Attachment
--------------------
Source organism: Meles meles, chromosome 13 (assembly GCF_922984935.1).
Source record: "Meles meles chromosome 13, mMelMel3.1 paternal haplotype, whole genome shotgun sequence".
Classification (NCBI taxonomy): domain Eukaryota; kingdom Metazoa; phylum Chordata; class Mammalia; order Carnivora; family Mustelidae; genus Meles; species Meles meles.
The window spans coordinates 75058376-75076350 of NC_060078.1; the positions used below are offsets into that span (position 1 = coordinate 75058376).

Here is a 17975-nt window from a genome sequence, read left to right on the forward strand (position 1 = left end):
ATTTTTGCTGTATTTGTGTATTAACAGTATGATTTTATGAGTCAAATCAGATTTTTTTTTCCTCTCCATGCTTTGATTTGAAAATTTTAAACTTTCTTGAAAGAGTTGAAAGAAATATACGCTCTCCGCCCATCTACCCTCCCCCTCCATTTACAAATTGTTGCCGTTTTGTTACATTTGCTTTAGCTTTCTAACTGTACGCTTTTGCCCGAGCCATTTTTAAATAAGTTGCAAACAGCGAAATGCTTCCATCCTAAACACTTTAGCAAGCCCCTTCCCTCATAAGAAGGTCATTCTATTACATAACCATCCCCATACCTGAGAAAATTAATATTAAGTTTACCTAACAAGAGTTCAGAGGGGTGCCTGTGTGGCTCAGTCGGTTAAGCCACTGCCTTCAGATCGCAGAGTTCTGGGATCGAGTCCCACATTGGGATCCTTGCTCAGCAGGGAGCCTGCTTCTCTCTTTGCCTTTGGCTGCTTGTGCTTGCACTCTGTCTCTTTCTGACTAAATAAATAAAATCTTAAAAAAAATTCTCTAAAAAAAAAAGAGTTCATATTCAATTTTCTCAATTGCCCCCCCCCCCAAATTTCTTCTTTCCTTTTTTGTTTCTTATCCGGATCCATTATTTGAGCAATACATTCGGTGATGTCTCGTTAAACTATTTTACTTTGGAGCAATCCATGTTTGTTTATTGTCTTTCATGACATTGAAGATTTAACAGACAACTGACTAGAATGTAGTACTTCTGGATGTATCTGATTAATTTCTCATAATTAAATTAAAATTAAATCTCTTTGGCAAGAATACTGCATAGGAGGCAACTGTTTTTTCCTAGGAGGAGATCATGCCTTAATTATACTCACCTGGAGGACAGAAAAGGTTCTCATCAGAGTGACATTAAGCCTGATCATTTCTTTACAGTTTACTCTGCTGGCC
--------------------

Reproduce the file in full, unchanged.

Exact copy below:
Source organism: Meles meles, chromosome 13 (assembly GCF_922984935.1).
Source record: "Meles meles chromosome 13, mMelMel3.1 paternal haplotype, whole genome shotgun sequence".
Classification (NCBI taxonomy): domain Eukaryota; kingdom Metazoa; phylum Chordata; class Mammalia; order Carnivora; family Mustelidae; genus Meles; species Meles meles.
The window spans coordinates 75058376-75076350 of NC_060078.1; the positions used below are offsets into that span (position 1 = coordinate 75058376).

Here is a 17975-nt window from a genome sequence, read left to right on the forward strand (position 1 = left end):
ATTTTTGCTGTATTTGTGTATTAACAGTATGATTTTATGAGTCAAATCAGATTTTTTTTTCCTCTCCATGCTTTGATTTGAAAATTTTAAACTTTCTTGAAAGAGTTGAAAGAAATATACGCTCTCCGCCCATCTACCCTCCCCCTCCATTTACAAATTGTTGCCGTTTTGTTACATTTGCTTTAGCTTTCTAACTGTACGCTTTTGCCCGAGCCATTTTTAAATAAGTTGCAAACAGCGAAATGCTTCCATCCTAAACACTTTAGCAAGCCCCTTCCCTCATAAGAAGGTCATTCTATTACATAACCATCCCCATACCTGAGAAAATTAATATTAAGTTTACCTAACAAGAGTTCAGAGGGGTGCCTGTGTGGCTCAGTCGGTTAAGCCACTGCCTTCAGATCGCAGAGTTCTGGGATCGAGTCCCACATTGGGATCCTTGCTCAGCAGGGAGCCTGCTTCTCTCTTTGCCTTTGGCTGCTTGTGCTTGCACTCTGTCTCTTTCTGACTAAATAAATAAAATCTTAAAAAAAATTCTCTAAAAAAAAAAGAGTTCATATTCAATTTTCTCAATTGCCCCCCCCCCCAAATTTCTTCTTTCCTTTTTTGTTTCTTATCCGGATCCATTATTTGAGCAATACATTCGGTGATGTCTCGTTAAACTATTTTACTTTGGAGCAATCCATGTTTGTTTATTGTCTTTCATGACATTGAAGATTTAACAGACAACTGACTAGAATGTAGTACTTCTGGATGTATCTGATTAATTTCTCATAATTAAATTAAAATTAAATCTCTTTGGCAAGAATACTGCATAGGAGGCAACTGTTTTTTCCTAGGAGGAGATCATGCCTTAATTATACTCACCTGGAGGACAGAAAAGGTTCTCATCAGAGTGACATTAAGCCTGATCATTTCTTTACAGTTTACTCTGCTGGCC